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Frida Kahlo


Frida Kahlo was a Mexican painter, perhaps best known for her intensely personal self-portraits. She has become a prominent icon of Mexican national and indigenous tradition and is celebrated by feminists for her uncompromising lifestyle, as well as her artistic depiction of the female form and experience. [1]

"She is, however, an uneasy fit for Mexican culture. In this country dominated by tradition and Catholicism, she was an atheist communist (in and out of the party); in a land still gripped (say it: held back) by paternalism and machismo, she was her own woman and often her own man. She took on a more-Mexican-than-Mexicans identity, yet she was the daughter of a German immigrant who married a Mexican woman."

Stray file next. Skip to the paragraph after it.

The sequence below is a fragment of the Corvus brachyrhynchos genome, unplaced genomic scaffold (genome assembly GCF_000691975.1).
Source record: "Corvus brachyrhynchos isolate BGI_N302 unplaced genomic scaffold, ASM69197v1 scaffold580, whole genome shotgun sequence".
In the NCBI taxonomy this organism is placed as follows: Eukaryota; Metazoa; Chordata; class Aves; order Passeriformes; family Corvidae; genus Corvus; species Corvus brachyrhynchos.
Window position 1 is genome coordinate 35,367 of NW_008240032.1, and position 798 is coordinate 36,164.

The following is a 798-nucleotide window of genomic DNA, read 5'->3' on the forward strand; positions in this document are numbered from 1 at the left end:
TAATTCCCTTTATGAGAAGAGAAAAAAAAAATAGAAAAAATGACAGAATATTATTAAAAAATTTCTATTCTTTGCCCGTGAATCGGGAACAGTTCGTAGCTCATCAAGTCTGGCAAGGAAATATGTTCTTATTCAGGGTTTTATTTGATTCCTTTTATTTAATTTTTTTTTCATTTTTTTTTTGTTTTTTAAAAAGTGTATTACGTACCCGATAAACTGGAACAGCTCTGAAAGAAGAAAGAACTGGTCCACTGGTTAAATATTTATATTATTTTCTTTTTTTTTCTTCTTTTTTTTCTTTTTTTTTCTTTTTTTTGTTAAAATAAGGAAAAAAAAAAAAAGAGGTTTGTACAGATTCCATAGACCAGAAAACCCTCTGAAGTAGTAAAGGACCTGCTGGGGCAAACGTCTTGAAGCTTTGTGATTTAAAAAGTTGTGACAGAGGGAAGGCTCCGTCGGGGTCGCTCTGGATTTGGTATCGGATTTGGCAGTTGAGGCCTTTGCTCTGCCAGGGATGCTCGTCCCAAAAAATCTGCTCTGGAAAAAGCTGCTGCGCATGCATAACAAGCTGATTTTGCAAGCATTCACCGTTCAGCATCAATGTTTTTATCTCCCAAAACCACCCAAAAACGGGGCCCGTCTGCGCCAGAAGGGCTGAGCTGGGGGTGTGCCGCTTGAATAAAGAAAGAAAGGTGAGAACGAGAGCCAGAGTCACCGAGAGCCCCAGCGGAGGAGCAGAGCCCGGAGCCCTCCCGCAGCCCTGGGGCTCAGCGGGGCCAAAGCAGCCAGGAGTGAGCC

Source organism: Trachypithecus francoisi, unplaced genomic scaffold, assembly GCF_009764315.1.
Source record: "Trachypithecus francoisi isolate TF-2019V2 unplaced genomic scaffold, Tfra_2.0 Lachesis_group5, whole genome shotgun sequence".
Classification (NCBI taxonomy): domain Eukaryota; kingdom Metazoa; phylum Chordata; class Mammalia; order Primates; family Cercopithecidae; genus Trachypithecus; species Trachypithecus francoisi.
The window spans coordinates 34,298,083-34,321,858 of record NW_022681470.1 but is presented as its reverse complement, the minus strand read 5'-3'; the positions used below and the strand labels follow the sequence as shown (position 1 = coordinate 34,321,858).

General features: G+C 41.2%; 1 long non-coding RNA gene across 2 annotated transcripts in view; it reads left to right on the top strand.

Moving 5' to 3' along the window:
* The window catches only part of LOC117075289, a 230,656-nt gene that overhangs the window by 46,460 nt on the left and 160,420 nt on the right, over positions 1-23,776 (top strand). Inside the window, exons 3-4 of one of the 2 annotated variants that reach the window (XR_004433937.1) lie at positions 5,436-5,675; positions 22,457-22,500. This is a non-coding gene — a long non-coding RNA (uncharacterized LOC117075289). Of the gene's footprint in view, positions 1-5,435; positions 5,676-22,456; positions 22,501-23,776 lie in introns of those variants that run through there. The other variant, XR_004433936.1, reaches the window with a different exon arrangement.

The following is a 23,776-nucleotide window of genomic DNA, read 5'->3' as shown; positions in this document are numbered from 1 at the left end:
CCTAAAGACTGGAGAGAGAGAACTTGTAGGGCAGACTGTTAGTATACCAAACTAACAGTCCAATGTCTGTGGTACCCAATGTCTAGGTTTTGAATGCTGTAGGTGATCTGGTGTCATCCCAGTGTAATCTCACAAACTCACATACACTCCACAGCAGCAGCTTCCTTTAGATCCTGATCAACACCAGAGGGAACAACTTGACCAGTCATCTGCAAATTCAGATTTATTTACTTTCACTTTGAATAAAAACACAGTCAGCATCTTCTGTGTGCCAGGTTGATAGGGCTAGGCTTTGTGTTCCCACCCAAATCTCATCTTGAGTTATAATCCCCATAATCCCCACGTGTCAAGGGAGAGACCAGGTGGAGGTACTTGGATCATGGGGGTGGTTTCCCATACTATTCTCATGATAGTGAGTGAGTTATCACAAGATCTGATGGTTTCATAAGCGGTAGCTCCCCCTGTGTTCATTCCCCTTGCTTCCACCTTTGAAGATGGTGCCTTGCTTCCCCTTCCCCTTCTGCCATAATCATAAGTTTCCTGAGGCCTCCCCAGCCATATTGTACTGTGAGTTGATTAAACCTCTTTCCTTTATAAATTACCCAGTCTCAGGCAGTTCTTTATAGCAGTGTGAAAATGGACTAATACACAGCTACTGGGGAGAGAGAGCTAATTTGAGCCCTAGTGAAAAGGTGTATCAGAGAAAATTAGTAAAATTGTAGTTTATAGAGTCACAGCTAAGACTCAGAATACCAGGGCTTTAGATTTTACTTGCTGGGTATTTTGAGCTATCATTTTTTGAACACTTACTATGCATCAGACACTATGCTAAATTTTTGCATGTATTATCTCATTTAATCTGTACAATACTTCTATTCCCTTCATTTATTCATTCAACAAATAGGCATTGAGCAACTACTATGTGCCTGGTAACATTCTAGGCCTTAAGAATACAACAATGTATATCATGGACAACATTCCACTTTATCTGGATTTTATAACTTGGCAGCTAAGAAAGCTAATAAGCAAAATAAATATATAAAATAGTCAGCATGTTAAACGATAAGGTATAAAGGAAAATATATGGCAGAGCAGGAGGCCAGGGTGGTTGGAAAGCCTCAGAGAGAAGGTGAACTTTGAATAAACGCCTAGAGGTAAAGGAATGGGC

[2] --
In a passage from a poem to husband, Diego Rivera, Kahlo writes:
You absense
Kills me, making
a virture
of your memory.
You are the nonexisting

- Taken from Finding Frida Kahlo (pp. 81) by Barbara Levine.
Her father, Guillermo Kahlo, was an atheist (Frida: A Biography of Frida Kahlo (pp. 6) by Haden Herrera) and her husband, Diego Rivera, was also an atheist. [3]

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